Hungary and Poland plunged the EU into political crisis by blocking a £1.65 trillion coronavirus rescue budget that they claimed ‘blackmailed countries into accepting migrants’.
On Monday, the two countries blocked the 2021-2027 budget and the recovery plan, worth a combined 1.85 trillion euros (£1.65 trillion), because access to the funds would be conditional on respecting the rule of law.
Orban, whose nationalist government is under investigation for undermining the independence of Hungary’s courts, media and non-governmental organisations, linked his veto to his continued opposition to mass immigration into the EU.
‘Once this proposal gets adopted, there will be no more obstacles to tying member states’ share of common funds to supporting migration and use financial means to blackmail countries which oppose migration,’ Orban said in a statement published by state news agency MTI.
Viktor Orban, right, Prime Minister of Hungary and Polish Prime Minister Mateusz Morawiecki, pictured together in September. The two countries blocked the 2021-2027 EU budged and recovery plan on Monday because the funds would be conditional of respecting the rule of law
Orban’s nationalist government is under investigation by the EU for undermining the independence of Hungary’s courts, media and non-governmental organisations
Orban’s ally Poland, also under a formal EU process for alleged backsliding on democratic principles, struck a softer tone on Wednesday, saying it sought dialogue with its EU partners.
‘(But) if some countries are determined to break EU law, Poland will use its veto right,’ Prime Minister Mateusz Morawiecki’s chief of staff said, in a reference to the efforts by some western states to establish a direct link between the allocation of funds and the rule of law.
The eastern states are big recipients of EU subsidies.
Ambassadors of EU countries on Monday accepted a deal struck with the European parliament which establishes a clear link between EU money and the respect for the rule of law. They agreed because this vote required only a qualified majority and the opposition of Warsaw and Budapest could not stop it.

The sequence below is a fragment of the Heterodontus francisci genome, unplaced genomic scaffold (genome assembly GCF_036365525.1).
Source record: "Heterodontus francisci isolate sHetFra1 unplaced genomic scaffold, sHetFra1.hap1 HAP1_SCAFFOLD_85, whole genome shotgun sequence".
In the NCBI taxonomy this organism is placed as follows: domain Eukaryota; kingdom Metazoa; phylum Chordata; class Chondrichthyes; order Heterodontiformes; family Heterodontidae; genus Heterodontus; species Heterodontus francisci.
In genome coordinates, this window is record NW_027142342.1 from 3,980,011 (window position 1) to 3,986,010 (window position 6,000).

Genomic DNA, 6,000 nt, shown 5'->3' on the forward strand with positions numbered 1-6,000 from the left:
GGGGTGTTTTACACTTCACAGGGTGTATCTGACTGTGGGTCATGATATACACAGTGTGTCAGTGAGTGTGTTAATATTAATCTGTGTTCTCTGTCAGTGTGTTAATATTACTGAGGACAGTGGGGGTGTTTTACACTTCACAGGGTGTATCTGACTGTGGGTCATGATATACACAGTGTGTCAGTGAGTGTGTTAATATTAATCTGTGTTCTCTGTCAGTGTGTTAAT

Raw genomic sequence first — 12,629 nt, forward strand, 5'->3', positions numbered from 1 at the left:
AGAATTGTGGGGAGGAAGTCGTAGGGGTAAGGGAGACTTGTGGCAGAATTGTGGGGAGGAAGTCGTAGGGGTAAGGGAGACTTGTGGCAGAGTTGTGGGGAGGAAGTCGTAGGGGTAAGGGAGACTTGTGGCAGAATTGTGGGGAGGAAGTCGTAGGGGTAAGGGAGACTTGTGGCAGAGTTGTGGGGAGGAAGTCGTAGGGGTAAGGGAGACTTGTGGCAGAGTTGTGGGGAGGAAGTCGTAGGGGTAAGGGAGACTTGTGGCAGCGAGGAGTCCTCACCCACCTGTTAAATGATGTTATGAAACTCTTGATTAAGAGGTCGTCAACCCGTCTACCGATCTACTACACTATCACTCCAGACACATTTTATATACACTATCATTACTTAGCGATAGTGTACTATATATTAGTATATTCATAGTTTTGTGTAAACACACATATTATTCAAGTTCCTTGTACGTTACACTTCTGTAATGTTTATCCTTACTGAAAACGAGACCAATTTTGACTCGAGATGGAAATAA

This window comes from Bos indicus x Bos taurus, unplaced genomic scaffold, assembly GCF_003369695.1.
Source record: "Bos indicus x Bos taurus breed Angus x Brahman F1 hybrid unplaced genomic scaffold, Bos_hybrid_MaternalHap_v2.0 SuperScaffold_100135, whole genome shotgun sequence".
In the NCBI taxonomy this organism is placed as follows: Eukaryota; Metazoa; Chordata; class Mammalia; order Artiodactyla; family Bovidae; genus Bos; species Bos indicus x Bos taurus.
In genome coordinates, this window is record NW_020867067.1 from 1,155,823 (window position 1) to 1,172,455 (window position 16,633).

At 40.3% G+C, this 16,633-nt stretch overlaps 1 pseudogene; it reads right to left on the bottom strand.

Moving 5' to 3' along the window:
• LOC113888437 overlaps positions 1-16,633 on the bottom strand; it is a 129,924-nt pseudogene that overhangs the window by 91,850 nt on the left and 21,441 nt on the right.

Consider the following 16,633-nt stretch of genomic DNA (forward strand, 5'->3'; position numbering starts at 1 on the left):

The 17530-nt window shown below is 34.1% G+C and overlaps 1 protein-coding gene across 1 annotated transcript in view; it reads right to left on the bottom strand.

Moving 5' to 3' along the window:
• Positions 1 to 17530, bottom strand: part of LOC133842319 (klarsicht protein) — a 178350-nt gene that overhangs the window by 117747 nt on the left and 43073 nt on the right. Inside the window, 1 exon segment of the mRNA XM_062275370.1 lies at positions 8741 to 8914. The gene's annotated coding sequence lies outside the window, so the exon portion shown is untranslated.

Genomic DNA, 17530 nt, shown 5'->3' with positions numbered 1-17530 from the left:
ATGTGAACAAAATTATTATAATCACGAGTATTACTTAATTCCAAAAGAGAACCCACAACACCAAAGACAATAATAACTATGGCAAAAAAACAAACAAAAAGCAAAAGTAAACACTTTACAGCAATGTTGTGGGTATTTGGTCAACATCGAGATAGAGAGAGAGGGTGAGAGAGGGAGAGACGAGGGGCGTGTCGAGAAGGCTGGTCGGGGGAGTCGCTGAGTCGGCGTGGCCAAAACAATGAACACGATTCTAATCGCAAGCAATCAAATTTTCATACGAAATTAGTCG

But when it came to voting on the 1.1 trillion euro budget itself and the 750 billion euro (£670 billion) recovery package, which require unanimous support, ‘two EU member states expressed reservations’ the German presidency of the EU said.
The Polish and Hungarian veto was discussed at a meeting of EU European affairs ministers on Tuesday and then at a video-conference of EU leaders on Thursday. But finding a solution might take longer than that, officials said.
Orban linked his veto to his continued opposition to mass immigration into the EU. Pictured: Two boats with migrants are welcomed by other migrants upon their arrival at Arguineguin port, Gran Canaria island, southwestern Spain, November 17
Refugees and migrants make their way in the Kara Tepe camp on the island of Lesbos, Greece, October 14. The budget and recovery package do not have any specific clauses about immigration, which Orban has long opposed as a threat to national and European identity and culture
The European Union said it was studying ‘practical solutions’ for resolving the impasse over the recovery plan, but could proceed without Hungary, Poland and Slovenia, France’s Europe Minister Clement Beaune said Wednesday.
‘With the German presidency of the EU, we are looking for practical solutions,’ he told senators in Paris, but ‘we are looking, as a last resort, at how to proceed without the countries that are blocking’ a deal.
Beaune said EU officials would consider ‘clarifications’ to the rule-of-law requirement, ‘but certainly not by calling it into question, because our values and our European project are at stake.’